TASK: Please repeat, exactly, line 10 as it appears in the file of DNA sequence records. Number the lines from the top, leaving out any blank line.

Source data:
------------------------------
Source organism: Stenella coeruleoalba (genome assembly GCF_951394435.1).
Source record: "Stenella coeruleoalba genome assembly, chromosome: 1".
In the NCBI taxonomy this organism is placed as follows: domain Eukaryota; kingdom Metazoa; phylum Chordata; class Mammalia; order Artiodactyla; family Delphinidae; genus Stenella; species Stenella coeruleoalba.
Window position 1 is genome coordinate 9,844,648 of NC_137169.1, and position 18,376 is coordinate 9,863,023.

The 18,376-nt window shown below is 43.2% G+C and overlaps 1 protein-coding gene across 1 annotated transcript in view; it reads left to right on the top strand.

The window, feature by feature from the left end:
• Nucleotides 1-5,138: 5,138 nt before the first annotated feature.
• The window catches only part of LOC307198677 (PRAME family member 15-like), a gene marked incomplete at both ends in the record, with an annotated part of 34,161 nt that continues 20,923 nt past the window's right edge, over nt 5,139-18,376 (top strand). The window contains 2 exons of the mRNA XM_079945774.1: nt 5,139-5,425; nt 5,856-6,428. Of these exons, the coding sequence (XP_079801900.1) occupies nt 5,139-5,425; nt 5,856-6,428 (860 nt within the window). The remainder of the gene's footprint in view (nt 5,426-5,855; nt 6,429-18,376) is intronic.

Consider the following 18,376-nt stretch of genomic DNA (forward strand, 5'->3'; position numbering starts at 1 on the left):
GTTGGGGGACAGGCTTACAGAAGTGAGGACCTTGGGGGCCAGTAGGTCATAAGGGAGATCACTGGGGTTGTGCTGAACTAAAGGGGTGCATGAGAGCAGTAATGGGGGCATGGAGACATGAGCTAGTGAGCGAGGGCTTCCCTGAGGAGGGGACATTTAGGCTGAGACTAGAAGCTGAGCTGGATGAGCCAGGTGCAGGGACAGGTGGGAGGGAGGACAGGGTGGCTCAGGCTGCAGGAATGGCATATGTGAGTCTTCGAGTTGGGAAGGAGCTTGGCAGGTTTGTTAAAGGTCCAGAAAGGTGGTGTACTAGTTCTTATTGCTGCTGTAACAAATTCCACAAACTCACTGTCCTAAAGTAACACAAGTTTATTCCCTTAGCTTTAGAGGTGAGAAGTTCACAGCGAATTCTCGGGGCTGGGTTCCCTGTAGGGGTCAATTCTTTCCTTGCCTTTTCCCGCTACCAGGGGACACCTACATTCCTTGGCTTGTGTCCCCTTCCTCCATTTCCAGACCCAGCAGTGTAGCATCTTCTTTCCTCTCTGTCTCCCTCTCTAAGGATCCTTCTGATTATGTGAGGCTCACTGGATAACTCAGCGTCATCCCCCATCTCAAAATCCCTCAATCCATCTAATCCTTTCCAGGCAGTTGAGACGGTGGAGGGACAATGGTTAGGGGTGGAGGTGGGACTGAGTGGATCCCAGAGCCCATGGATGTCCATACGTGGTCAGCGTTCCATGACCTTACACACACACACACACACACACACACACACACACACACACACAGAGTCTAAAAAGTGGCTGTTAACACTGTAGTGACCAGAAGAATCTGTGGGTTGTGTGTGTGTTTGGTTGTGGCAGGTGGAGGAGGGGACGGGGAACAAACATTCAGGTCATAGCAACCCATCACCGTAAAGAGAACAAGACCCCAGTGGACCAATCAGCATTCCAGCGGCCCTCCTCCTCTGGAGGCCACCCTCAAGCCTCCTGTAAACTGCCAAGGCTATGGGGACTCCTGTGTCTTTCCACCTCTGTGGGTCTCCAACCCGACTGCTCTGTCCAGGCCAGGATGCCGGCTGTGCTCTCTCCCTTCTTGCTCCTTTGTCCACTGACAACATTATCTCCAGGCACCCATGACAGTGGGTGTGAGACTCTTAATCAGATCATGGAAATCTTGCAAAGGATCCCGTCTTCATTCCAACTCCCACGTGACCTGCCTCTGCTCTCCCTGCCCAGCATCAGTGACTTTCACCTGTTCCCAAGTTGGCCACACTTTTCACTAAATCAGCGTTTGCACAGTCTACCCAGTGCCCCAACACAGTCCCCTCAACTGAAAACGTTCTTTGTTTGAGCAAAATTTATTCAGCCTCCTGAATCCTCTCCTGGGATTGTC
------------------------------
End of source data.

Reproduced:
GTTGGGGGACAGGCTTACAGAAGTGAGGACCTTGGGGGCCAGTAGGTCATAAGGGAGATCACTGGGGTTGTGCTGAACTAAAGGGGTGCATGAGAGCAGTAATGGGGGCATGGAGACATGAGCTAGTGAGCGAGGGCTTCCCTGAGGAGGGGACATTTAGGCTGAGACTAGAAGCTGAGCTGGATGAGCCAGGTGCAGGGACAGGTGGGAGGGAGGACAGGGTGGCTCAGGCTGCAGGAATGGCATATGTGAGTCTTCGAGTTGGGAAGGAGCTTGGCAGGTTTGTTAAAGGTCCAGAAAGGTGGTGTACTAGTTCTTATTGCTGCTGTAACAAATTCCACAAACTCACTGTCCTAAAGTAACACAAGTTTATTCCCTTAGCTTTAGAGGTGAGAAGTTCACAGCGAATTCTCGGGGCTGGGTTCCCTGTAGGGGTCAATTCTTTCCTTGCCTTTTCCCGCTACCAGGGGACACCTACATTCCTTGGCTTGTGTCCCCTTCCTCCATTTCCAGACCCAGCAGTGTAGCATCTTCTTTCCTCTCTGTCTCCCTCTCTAAGGATCCTTCTGATTATGTGAGGCTCACTGGATAACTCAGCGTCATCCCCCATCTCAAAATCCCTCAATCCATCTAATCCTTTCCAGGCAGTTGAGACGGTGGAGGGACAATGGTTAGGGGTGGAGGTGGGACTGAGTGGATCCCAGAGCCCATGGATGTCCATACGTGGTCAGCGTTCCATGACCTTACACACACACACACACACACACACACACACACACACACACACAGAGTCTAAAAAGTGGCTGTTAACACTGTAGTGACCAGAAGAATCTGTGGGTTGTGTGTGTGTTTGGTTGTGGCAGGTGGAGGAGGGGACGGGGAACAAACATTCAGGTCATAGCAACCCATCACCGTAAAGAGAACAAGACCCCAGTGGACCAATCAGCATTCCAGCGGCCCTCCTCCTCTGGAGGCCACCCTCAAGCCTCCTGTAAACTGCCAAGGCTATGGGGACTCCTGTGTCTTTCCACCTCTGTGGGTCTCCAACCCGACTGCTCTGTCCAGGCCAGGATGCCGGCTGTGCTCTCTCCCTTCTTGCTCCTTTGTCCACTGACAACATTATCTCCAGGCACCCATGACAGTGGGTGTGAGACTCTTAATCAGATCATGGAAATCTTGCAAAGGATCCCGTCTTCATTCCAACTCCCACGTGACCTGCCTCTGCTCTCCCTGCCCAGCATCAGTGACTTTCACCTGTTCCCAAGTTGGCCACACTTTTCACTAAATCAGCGTTTGCACAGTCTACCCAGTGCCCCAACACAGTCCCCTCAACTGAAAACGTTCTTTGTTTGAGCAAAATTTATTCAGCCTCCTGAATCCTCTCCTGGGATTGTC